This year, these nonprofits have already started to encroach on turf that has been dominated by political parties, political action committees and, in the past few elections, by independent political groups created under section 527 of the IRS code. The latter groups spent $685 million in 2004 trying to influence voters with everything from antiwar messages against President Bush to ads sponsored by a group of Swift Boat veterans that questioned the heroism of Democratic presidential nominee John F. Kerry.
The 501(c)(4) groups pay no taxes on the donations they collect, but -- unlike charities -- their donors do not get a tax deduction. They are allowed to make political endorsements and engage in other political activities as long as political action is not their primary purpose.
For the full story, see "Nonprofits Become a Force in Primaries: Use For Donations Is Under Scrutiny" in the December 5, 2007, edition of The Washington Post.
Professor Thomas P. Gallanis posted an abstract of his North Carolina Law Review article on the duties of a trustee to inform the trusts' beneficiaries about the trust and its administration on SSRN's Nonprofit and Philanthropy Law Abstracting Journal. The article is entitled "The Trustee's Duty to Inform" Here is the abstract:
This Article examines an aspect of trust fiduciary law historically ignored in the law reviews: the trustee's duty to provide information to the trust's beneficiaries about the trust and its administration. The time is ripe for analysis, because the scope of the duty to inform provoked contentious debate during the drafting of the recently promulgated Uniform Trust Code (UTC), and all twenty of the enacting jurisdictions, including North Carolina, have substantially modified the UTC's provisions. Part I lays the descriptive foundation, explaining the requirements of the duty to inform under the UTC, under North Carolina's version of the UTC, and in the other nineteen enacting jurisdictions. Part II contains the normative analysis, addressing the central questions about the duty to inform: should trust law contain a duty to inform and, if so, should the duty be mandatory or should it be a mere default? To answer the first question, the Article draws on two interdisciplinary perspectives: legal history and law-and-economics. These perspectives reveal that the duty to inform has a distinguished pedigree within the history of Anglo-American law reaching back nearly two centuries, and that the duty performs a vital function today. Establishing the duty's normative basis, the Article then considers whether the duty should be mandatory at least in part, as in the UTC, or wholly default law, as in North Carolina. To answer this question, the Article enters into and extends the ongoing debate over whether trusts are primarily contracts or property arrangements. Rejecting the strong contractarian approach as inconsistent with the direction of the modern law of fiduciary administration and drawing attention to the beneficiaries' unique position and incentives to supervise and enforce the trustee's fiduciary obligations, the Article concludes that the beneficiaries must have the information needed to exercise their supervisory and enforcement powers, irrespective of the wishes of the settlor. The duty to inform can be default law at the margins but must maintain a mandatory core.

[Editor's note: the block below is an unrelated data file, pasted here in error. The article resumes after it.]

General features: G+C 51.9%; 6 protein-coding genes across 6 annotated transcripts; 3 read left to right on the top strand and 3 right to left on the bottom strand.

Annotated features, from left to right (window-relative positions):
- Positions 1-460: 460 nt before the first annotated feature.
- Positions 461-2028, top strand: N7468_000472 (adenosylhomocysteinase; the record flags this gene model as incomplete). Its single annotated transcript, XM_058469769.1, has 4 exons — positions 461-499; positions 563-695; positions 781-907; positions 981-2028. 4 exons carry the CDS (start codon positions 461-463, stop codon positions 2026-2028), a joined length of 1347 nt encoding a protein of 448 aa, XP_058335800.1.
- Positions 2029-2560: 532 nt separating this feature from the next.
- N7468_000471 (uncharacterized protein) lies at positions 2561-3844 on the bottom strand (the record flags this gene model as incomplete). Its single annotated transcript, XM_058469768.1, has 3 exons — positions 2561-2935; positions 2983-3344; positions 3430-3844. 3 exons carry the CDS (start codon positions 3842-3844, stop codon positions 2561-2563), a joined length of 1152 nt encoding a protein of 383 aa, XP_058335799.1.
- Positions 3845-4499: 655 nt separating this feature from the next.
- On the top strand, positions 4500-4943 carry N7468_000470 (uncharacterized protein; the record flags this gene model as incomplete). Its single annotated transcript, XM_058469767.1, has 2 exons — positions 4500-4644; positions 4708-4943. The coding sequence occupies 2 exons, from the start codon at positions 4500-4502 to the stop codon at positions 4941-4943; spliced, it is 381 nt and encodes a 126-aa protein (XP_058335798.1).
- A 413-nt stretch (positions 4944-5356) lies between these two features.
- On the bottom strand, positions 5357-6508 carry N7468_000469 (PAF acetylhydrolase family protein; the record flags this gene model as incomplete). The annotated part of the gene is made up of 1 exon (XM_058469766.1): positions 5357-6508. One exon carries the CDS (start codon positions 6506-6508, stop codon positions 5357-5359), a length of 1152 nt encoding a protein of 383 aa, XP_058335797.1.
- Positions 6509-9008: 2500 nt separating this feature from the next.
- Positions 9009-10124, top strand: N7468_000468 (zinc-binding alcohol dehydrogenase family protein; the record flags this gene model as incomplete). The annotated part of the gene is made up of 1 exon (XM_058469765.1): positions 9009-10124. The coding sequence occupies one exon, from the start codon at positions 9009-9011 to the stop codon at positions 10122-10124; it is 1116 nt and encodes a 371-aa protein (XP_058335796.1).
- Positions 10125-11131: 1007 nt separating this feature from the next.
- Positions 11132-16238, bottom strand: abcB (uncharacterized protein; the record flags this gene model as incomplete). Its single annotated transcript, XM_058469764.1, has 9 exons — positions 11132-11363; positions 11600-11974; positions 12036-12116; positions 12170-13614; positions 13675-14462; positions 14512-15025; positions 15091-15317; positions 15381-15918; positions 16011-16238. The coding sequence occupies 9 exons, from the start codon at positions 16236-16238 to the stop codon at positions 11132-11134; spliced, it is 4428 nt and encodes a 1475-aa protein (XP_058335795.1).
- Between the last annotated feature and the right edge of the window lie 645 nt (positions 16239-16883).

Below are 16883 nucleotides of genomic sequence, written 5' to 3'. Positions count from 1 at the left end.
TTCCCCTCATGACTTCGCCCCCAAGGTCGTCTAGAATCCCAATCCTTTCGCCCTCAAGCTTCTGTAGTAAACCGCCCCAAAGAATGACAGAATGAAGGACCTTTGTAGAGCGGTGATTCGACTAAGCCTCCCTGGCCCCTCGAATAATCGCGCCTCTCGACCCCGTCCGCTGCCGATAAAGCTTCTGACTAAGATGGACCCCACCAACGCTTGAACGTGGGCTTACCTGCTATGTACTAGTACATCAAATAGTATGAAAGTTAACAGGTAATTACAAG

Professor David A. Brennen (Georgia) posted an abstract of his draft Georgia Law Review article about the emerging academic field of nonprofit and philanthropy law on SSRN's Nonprofit and Philanthropy Law Abstracting Journal. The article is entitled "Introducing the Law of Nonprofit Organizations and Philanthropy." Here is the abstract:
This symposium issue of the Georgia Law Review provides an excellent opportunity to showcase both the subject matter of the January 2007 AALS section program and the growing field of legal study on matters concerning nonprofit and philanthropy law. Professor Garry Jenkins' article, included in this symposium, will provide foundational information concerning the section program. The panelists from the section program, including Professors Evelyn Brody, Susan Gary and Lizabeth Moody, have contributed to this symposium by submitting articles that address the general program topic of state-level reform of nonprofit law. Each panelist represents a different private entity in the United States that is attempting, to some degree, to take a serious look at state law and its affect on nonprofit institutions. These reform entities include the American Law Institute (ALI), the National Conference of Commissioners on Uniform State Laws (NCCUSL) and the American Bar Association. But first, this short introduction to the symposium will outline other aspects of this growing field of law. It will describe the creation, development and purpose of the new AALS section, highlight the new Social Science Research Network (SSRN) abstracting journal on nonprofit law, and identify one of the major educational institutes that focuses on nonprofit and philanthropy studies.